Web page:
There’s been no shortage of horror stories surrounding the UK’s manufacturing industry these last few months. Fears over the UK’s potential exit of Europe, a burgeoning global financial recession and slowdowns in both China and Europe have all conspired to pull UK manufacturing into negative growth for the first time in three years. With that said, it’s not all bad news for the industry, as the food and drink sector have seen a very solid May.
Britain’s manufacturing output enjoyed a pick up this month, thanks largely to the return of food and drink production after many big businesses were hit during the flooding earlier this year. A CBI poll of manufacturers suggested that orders have improved in recent weeks, especially from within the domestic market, bringing some brief respite to a sector which has been hit hard over the last year. However, the Bank of England recently warned that economic growth could slow further in the second quarter.
It also comes at a time when both sides of the EU debate are using the flagging UK manufacturing sector as something of a political weapon. The leave side suggest that the struggling sector has been hit by poor EU regulation, whilst the stay side say that the uncertainty surrounding our exit has caused businesses to withdraw support to English businesses.
The CBI said that if you exclude the food and drink sector from the survey results, manufacturing output had changed little over the last quarter. The survey also asked factors about their order books, finding that 16% of businesses reported an increase in total orders whilst 24% saw a decrease. That’s a net of -8%, which, whilst poor, represents an improvement over the -11% seen in April.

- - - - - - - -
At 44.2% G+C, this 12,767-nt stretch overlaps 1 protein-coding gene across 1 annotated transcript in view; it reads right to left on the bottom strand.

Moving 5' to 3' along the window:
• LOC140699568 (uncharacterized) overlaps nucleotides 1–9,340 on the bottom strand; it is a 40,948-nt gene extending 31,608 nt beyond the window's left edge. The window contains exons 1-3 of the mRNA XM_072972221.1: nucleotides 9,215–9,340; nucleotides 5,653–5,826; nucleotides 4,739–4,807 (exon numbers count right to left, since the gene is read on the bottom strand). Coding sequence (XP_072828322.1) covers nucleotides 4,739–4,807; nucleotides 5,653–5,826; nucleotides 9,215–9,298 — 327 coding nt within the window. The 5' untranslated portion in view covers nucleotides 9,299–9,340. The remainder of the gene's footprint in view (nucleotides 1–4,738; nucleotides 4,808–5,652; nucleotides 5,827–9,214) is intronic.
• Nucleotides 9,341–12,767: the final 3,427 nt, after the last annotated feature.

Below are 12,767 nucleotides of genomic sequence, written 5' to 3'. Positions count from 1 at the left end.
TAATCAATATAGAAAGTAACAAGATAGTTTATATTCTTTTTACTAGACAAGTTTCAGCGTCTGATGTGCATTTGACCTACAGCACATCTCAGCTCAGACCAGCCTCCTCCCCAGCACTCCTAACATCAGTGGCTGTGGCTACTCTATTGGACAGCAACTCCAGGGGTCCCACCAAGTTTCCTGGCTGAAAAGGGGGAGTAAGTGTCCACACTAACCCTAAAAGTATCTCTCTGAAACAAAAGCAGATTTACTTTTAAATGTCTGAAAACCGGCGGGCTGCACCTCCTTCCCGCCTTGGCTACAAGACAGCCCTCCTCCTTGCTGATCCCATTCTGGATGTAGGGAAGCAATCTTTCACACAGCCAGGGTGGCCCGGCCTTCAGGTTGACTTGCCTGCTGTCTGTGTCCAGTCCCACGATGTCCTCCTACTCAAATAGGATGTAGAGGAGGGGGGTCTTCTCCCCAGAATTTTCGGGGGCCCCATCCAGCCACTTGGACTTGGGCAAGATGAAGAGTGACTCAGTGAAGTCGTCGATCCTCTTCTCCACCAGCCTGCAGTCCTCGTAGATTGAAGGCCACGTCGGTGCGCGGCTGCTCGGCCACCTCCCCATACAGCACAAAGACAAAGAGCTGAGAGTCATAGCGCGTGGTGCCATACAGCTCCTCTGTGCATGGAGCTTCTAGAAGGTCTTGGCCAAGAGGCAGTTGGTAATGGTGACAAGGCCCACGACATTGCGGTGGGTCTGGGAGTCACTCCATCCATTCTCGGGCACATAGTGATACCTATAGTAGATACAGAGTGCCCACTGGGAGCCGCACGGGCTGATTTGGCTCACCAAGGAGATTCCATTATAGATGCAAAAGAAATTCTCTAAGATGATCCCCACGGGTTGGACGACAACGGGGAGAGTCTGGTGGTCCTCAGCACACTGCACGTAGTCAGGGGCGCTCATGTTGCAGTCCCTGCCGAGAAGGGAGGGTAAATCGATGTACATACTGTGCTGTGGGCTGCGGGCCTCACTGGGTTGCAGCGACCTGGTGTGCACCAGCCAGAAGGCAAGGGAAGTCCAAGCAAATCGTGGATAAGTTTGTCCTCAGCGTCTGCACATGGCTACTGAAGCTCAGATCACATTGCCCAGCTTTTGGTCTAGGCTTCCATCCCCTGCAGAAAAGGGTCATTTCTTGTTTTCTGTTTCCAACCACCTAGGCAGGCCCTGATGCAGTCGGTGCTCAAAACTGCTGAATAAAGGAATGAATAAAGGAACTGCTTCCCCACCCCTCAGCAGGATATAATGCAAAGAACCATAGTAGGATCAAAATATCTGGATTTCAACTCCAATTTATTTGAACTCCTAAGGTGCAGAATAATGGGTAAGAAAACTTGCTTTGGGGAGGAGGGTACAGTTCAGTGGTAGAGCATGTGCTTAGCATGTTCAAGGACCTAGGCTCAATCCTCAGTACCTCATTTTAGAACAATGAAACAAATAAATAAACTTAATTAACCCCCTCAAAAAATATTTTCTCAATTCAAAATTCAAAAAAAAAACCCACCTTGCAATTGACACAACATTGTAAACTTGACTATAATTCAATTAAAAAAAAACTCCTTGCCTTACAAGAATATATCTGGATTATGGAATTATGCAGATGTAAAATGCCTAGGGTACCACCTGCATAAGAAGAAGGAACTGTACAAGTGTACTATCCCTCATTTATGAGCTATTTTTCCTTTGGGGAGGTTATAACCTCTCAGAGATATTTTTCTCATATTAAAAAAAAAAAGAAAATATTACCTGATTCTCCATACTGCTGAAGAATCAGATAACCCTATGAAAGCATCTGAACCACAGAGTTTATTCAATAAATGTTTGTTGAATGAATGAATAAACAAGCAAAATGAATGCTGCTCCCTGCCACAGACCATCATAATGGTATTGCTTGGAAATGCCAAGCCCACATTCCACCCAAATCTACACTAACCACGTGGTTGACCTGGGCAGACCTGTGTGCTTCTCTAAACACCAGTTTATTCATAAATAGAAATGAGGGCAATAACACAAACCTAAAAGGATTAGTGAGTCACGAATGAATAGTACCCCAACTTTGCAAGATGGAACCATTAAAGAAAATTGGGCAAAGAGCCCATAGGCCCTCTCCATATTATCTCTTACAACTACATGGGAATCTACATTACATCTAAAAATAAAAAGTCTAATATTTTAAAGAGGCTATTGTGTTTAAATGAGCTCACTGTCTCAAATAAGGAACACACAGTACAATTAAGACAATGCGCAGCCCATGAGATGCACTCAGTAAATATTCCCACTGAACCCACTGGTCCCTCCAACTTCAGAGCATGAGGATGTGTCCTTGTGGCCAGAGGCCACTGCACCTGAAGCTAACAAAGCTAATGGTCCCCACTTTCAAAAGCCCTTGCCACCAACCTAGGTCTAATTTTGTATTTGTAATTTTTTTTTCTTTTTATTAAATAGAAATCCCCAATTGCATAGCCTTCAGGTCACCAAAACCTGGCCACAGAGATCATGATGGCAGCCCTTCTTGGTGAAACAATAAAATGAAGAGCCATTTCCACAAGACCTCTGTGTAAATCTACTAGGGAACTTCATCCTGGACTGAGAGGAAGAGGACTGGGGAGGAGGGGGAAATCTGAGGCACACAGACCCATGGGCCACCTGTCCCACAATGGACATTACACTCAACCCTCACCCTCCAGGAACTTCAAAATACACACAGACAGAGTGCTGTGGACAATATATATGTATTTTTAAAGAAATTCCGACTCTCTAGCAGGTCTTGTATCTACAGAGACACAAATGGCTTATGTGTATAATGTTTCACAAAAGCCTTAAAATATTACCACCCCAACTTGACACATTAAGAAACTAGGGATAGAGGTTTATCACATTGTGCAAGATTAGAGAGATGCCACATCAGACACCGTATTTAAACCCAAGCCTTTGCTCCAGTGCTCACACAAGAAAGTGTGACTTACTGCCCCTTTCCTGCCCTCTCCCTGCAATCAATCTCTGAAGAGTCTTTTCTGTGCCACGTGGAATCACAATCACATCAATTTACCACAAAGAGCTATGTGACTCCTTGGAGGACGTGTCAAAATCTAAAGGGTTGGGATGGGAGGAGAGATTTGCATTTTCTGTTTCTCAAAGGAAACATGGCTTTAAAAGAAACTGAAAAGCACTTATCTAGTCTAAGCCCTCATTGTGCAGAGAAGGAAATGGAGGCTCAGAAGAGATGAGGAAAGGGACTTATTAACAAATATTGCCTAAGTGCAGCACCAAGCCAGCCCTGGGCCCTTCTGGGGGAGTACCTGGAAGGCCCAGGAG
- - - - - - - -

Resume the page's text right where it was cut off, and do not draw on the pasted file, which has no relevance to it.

The CBI’s director of economics, Rain Newton-Smith said “Conditions in the manufacturing sector seem to be a little better overall, with improving order books compared with a couple of months ago. But domestic and global uncertainty remains high, alongside lacklustre export demand,”
That’s not a view shared by all economists, however. Samuel Tombs, chief UK economist at Pantheon Macroeconomics said “Sterling will appreciate and export orders will fall if, as we expect, the UK votes to remain in the EU in June, meanwhile, domestic demand for manufactured goods likely will grow at a more gradual pace than in recent years as growth in consumers’ real income slows in response to rising inflation and intensifying austerity.”
All in all, it seems like we’re entering a period of mixed fortunes for the manufacturing sector. The steel sector continues to struggle amid a number of factors, but retail sales figures have bounced back slightly and a rise in employment has meant we’ve hit a record levels. It might take some months for the true picture to arise, but from this position, some green shoots are certainly visible.